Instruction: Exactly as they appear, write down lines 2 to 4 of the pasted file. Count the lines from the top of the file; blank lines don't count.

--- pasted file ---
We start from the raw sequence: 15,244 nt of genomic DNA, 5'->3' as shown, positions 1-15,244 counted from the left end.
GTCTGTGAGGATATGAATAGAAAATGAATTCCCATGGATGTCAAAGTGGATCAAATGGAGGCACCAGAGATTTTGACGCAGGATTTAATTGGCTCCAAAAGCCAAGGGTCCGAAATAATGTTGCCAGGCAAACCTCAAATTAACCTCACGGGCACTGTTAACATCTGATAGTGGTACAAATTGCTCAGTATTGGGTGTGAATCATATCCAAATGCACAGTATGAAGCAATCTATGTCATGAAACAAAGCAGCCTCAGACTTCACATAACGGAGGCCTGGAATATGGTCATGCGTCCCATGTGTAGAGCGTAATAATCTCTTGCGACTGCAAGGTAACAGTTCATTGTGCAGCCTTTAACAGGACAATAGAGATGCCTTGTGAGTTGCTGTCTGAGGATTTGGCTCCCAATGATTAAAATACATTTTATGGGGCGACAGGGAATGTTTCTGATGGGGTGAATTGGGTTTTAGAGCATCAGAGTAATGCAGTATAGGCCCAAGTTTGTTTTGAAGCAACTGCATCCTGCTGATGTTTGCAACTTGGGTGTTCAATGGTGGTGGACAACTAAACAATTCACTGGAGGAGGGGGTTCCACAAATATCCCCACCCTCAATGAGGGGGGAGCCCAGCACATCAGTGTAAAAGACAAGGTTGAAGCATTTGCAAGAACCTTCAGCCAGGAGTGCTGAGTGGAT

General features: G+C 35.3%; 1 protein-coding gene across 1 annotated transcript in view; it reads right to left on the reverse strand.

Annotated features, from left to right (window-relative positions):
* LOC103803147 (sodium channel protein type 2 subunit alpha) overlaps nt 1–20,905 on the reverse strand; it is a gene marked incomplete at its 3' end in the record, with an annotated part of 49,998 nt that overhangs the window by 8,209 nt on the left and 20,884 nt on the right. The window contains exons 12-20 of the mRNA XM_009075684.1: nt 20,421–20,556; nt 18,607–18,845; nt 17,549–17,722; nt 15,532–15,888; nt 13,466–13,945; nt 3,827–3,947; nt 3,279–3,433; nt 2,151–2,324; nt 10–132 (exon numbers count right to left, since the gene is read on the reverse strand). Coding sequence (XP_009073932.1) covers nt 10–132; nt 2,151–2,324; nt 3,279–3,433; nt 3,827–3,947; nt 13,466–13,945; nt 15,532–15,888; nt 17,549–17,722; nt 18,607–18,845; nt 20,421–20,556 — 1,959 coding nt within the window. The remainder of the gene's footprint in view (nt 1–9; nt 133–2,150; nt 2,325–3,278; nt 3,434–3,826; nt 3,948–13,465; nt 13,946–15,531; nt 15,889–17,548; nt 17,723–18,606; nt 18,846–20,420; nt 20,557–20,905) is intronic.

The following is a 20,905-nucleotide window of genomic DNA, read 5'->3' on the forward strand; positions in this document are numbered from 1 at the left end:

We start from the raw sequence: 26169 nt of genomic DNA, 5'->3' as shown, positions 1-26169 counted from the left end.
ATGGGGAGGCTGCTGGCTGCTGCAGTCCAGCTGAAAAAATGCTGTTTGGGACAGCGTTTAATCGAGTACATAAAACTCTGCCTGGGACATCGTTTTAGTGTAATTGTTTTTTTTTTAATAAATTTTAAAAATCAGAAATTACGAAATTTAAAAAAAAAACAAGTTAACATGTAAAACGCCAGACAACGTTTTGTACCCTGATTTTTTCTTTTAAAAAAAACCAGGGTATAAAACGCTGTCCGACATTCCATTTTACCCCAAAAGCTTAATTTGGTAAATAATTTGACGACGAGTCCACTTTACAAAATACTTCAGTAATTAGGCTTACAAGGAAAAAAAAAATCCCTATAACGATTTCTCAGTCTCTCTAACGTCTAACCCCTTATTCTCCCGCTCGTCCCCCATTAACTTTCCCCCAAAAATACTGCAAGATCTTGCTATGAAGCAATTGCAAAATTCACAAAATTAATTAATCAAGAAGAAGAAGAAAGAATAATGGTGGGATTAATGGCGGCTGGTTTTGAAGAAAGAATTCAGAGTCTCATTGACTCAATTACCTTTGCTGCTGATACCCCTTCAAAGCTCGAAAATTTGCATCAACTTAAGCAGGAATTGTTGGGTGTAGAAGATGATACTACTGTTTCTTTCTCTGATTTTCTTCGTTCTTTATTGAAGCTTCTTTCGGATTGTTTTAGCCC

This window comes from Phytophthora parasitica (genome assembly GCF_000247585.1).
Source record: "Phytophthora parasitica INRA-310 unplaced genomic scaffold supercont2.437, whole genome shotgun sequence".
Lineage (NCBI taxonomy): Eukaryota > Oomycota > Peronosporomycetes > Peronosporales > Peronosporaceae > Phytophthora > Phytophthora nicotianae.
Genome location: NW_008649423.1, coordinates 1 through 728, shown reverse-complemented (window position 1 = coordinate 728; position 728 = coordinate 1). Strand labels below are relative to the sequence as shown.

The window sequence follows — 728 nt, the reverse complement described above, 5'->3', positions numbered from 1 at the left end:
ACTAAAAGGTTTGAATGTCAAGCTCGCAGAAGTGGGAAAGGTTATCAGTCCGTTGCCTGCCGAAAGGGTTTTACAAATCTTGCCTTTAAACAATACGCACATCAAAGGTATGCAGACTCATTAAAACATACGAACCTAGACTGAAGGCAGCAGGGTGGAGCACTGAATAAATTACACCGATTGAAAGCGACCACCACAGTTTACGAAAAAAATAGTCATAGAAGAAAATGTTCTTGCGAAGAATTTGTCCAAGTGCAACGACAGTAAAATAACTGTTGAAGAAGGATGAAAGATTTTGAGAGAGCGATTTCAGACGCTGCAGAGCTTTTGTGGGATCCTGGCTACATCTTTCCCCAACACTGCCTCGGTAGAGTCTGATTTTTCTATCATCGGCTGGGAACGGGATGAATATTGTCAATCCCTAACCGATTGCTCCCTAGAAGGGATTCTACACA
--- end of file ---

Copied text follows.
GTCTGTGAGGATATGAATAGAAAATGAATTCCCATGGATGTCAAAGTGGATCAAATGGAGGCACCAGAGATTTTGACGCAGGATTTAATTGGCTCCAAAAGCCAAGGGTCCGAAATAATGTTGCCAGGCAAACCTCAAATTAACCTCACGGGCACTGTTAACATCTGATAGTGGTACAAATTGCTCAGTATTGGGTGTGAATCATATCCAAATGCACAGTATGAAGCAATCTATGTCATGAAACAAAGCAGCCTCAGACTTCACATAACGGAGGCCTGGAATATGGTCATGCGTCCCATGTGTAGAGCGTAATAATCTCTTGCGACTGCAAGGTAACAGTTCATTGTGCAGCCTTTAACAGGACAATAGAGATGCCTTGTGAGTTGCTGTCTGAGGATTTGGCTCCCAATGATTAAAATACATTTTATGGGGCGACAGGGAATGTTTCTGATGGGGTGAATTGGGTTTTAGAGCATCAGAGTAATGCAGTATAGGCCCAAGTTTGTTTTGAAGCAACTGCATCCTGCTGATGTTTGCAACTTGGGTGTTCAATGGTGGTGGACAACTAAACAATTCACTGGAGGAGGGGGTTCCACAAATATCCCCACCCTCAATGAGGGGGGAGCCCAGCACATCAGTGTAAAAGACAAGGTTGAAGCATTTGCAAGAACCTTCAGCCAGGAGTGCTGAGTGGAT

General features: G+C 35.3%; 1 protein-coding gene across 1 annotated transcript in view; it reads right to left on the reverse strand.

Annotated features, from left to right (window-relative positions):